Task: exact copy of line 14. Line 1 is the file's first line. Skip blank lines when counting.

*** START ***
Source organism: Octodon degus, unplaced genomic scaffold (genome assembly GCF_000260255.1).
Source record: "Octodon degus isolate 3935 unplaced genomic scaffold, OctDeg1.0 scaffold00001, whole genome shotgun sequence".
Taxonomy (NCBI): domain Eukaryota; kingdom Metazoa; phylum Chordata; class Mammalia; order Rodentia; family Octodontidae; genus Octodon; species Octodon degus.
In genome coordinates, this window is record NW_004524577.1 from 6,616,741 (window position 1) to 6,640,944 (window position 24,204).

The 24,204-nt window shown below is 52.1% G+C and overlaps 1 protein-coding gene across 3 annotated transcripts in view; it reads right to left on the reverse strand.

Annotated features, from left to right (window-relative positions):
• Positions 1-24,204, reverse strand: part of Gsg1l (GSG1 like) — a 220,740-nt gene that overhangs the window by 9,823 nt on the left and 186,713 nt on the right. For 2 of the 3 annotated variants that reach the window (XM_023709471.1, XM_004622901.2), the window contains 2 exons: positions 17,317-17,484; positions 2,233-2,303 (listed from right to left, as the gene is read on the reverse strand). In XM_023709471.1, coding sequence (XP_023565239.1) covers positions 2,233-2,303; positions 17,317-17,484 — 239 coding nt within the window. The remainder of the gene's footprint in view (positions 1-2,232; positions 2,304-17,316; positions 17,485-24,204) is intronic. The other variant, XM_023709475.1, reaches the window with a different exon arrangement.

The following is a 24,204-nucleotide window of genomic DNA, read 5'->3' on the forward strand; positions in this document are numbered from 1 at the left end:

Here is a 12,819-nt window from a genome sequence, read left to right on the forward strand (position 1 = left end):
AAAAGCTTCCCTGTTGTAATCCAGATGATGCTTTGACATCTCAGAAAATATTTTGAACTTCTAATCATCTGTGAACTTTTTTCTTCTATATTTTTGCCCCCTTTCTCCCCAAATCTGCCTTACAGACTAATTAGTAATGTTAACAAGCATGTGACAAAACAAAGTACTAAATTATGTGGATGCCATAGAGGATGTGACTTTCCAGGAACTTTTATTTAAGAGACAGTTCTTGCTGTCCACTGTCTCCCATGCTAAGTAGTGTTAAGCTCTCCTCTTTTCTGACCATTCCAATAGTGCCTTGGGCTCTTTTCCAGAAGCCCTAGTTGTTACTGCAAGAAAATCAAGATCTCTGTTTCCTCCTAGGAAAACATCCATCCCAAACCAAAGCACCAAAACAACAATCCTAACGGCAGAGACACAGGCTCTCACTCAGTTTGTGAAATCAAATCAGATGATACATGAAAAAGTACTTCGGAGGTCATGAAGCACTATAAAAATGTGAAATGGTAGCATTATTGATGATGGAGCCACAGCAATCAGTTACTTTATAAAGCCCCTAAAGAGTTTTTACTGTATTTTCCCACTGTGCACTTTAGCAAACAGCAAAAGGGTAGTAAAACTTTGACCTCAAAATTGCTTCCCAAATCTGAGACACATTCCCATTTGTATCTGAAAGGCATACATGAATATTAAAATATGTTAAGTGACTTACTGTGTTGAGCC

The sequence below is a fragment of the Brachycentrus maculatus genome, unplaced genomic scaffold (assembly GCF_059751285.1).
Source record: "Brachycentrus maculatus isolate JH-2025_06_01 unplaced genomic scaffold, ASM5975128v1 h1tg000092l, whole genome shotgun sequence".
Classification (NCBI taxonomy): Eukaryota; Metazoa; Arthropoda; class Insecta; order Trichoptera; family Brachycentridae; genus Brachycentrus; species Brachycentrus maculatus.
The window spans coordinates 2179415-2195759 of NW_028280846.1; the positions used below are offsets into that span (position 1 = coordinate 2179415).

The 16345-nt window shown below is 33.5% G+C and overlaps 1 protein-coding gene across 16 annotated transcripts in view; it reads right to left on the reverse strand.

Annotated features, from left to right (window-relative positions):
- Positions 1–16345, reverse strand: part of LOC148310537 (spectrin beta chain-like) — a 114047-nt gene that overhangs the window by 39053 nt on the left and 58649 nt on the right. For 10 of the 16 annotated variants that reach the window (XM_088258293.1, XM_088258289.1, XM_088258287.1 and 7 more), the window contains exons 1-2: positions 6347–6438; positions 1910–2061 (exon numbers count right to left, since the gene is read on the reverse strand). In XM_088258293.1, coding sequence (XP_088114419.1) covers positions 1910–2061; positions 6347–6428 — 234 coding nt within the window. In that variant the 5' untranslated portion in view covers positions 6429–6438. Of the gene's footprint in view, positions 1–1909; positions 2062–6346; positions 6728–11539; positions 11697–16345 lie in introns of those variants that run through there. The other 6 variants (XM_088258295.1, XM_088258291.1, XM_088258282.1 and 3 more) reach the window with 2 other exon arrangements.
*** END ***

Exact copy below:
The window spans coordinates 2179415-2195759 of NW_028280846.1; the positions used below are offsets into that span (position 1 = coordinate 2179415).